Carry On

22 07 2008

By now, everybody not in a persistent vegetative state (like the District of Columbia) should be aware that the Supremes have finally given judicial notice to the existence of an individual right to keep and bear arms. To those somnambulists not familiar with this ruling, I invite you to read the decision in it’s entirety here. Briefly, the Supreme Court of the United States struck down the draconian prohibition of handguns in the nation’s capitol. In doing so, Justice Scalia, writing for the majority, emphatically affirmed that self-defense (whether against Gummint intrusion or merely lesser predators such as robbers and murderers) is an inherent right of all Americans which predates the Constitution.

While I am pleased by this ruling, I am somewhat less than pleased by Scalia’s none-too-subtle swipes at the minority opinions of the Court- especially at Justice Stevens. Stevens may or may not be an idiot, but the ruling as written certainly gives the impression that Scalia considers him so. This sort of unprofessionalism is not a good idea, and might serve to further divide the Court along the lines of partisan politics. Not a good thing coming from the final arbiters of what is or is not Constitutional.

In the aftermath of this decision, a group of people from an organization called Open Carry have started a “public-awareness” campaign to demystify firearms in general and handguns in particular. These folks wear their weapons openly and proudly in an attempt to wean their fellow citizens away from the visceral panic attacks which invariably result at the sight of a firearm these days.

So far, so good. I have no problem with the organization’s stated aims. I do have a problem with the implementation of those aims.

As with any group- however noble in intent- a small but vocal minority of the Open Carry organization are apparently unhappy with the low-key and non-confrontational tactics of their fellows. This fringe group seems to enjoy confrontations with police, and go out of their way to be “in your face” about their right to bear arms. They boast about confrontations with police and ideological opponents, where their fellows would have been content with education and awareness.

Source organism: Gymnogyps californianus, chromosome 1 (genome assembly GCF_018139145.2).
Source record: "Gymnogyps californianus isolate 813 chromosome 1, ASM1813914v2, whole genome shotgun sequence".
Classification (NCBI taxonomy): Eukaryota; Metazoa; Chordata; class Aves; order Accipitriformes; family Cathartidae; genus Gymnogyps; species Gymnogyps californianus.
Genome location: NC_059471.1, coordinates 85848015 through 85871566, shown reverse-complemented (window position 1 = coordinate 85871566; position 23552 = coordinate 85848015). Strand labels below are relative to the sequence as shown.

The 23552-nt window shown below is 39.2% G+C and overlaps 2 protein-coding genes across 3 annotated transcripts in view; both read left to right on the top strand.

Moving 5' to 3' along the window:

I own firearms, and I have a permit to carry concealed weapons. I also live in an “open carry” state, where the right to bear arms openly is written into law. That said, I do not wear my pistol openly in order to avoid the sort of confrontation some of the “Open Carry” members seem to enjoy. In my opinion, going out of one’s way to get into a confrontation with the police is not only stupid, it is working directly against Open Carry’s stated purpose. The major media outlets may or may not be biased toward liberal issues, but they are absolutely biased toward sensationalism. Loudmouthed imbeciles with guns who boast about causing friction with the police will quickly and permanently drown out the message they are supposed to be presenting- that firearms are not bad in and of themselves. The public will only see the confrontational ass-hats, and their opinion of all guns and gun owners will be colored by this flawed impression.

Sanctimonious and self-important ass-hats are intensely irritating, no matter which side of the issue I happen to be on. If anything, the sanctimonious and self-important whackjobs on my side are more irritating than anyone else, because they tend to make me look bad by association. Also, people who seem to go out of their way to defeat their own purpose are not folks I think I can rely on.

I don’t know about you, but the idea of unreliable people with weapons bothers me. I’m willing to put up with it as part of the price for the freedoms we all enjoy, but I don’t have to like it.


Current status: Concerned

Current music: Roll the Bones by Rush



6 responses

22 07 2008
Layman Pong

Don’t shoot shoot shoot that thing at me;
you know you have my sympathy, but…

22 07 2008